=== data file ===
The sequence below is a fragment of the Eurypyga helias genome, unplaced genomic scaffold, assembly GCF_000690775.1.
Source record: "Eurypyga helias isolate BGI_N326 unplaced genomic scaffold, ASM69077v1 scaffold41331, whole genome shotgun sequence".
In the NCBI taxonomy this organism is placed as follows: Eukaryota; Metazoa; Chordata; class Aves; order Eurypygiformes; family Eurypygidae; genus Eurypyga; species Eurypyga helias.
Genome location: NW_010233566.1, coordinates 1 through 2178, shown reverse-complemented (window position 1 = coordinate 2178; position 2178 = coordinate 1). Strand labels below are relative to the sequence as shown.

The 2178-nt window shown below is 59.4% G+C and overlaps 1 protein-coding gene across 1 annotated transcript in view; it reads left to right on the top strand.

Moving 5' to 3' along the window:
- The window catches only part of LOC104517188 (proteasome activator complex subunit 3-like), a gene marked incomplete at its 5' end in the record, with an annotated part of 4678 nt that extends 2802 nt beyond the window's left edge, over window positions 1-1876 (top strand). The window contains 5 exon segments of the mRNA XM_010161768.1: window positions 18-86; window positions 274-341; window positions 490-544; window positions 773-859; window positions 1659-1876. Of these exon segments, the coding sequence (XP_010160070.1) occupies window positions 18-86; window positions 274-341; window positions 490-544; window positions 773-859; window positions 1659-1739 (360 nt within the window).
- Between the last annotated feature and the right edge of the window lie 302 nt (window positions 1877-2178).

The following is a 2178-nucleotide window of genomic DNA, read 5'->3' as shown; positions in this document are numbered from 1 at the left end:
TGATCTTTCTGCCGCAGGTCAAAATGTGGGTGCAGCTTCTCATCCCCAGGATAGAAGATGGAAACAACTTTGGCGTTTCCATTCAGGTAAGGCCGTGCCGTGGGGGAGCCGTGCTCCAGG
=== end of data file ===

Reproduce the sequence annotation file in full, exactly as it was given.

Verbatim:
The sequence below is a fragment of the Eurypyga helias genome, unplaced genomic scaffold, assembly GCF_000690775.1.
Source record: "Eurypyga helias isolate BGI_N326 unplaced genomic scaffold, ASM69077v1 scaffold41331, whole genome shotgun sequence".
In the NCBI taxonomy this organism is placed as follows: Eukaryota; Metazoa; Chordata; class Aves; order Eurypygiformes; family Eurypygidae; genus Eurypyga; species Eurypyga helias.
Genome location: NW_010233566.1, coordinates 1 through 2178, shown reverse-complemented (window position 1 = coordinate 2178; position 2178 = coordinate 1). Strand labels below are relative to the sequence as shown.

The 2178-nt window shown below is 59.4% G+C and overlaps 1 protein-coding gene across 1 annotated transcript in view; it reads left to right on the top strand.

Moving 5' to 3' along the window:
- The window catches only part of LOC104517188 (proteasome activator complex subunit 3-like), a gene marked incomplete at its 5' end in the record, with an annotated part of 4678 nt that extends 2802 nt beyond the window's left edge, over window positions 1-1876 (top strand). The window contains 5 exon segments of the mRNA XM_010161768.1: window positions 18-86; window positions 274-341; window positions 490-544; window positions 773-859; window positions 1659-1876. Of these exon segments, the coding sequence (XP_010160070.1) occupies window positions 18-86; window positions 274-341; window positions 490-544; window positions 773-859; window positions 1659-1739 (360 nt within the window).
- Between the last annotated feature and the right edge of the window lie 302 nt (window positions 1877-2178).

The following is a 2178-nucleotide window of genomic DNA, read 5'->3' as shown; positions in this document are numbered from 1 at the left end:
TGATCTTTCTGCCGCAGGTCAAAATGTGGGTGCAGCTTCTCATCCCCAGGATAGAAGATGGAAACAACTTTGGCGTTTCCATTCAGGTAAGGCCGTGCCGTGGGGGAGCCGTGCTCCAGG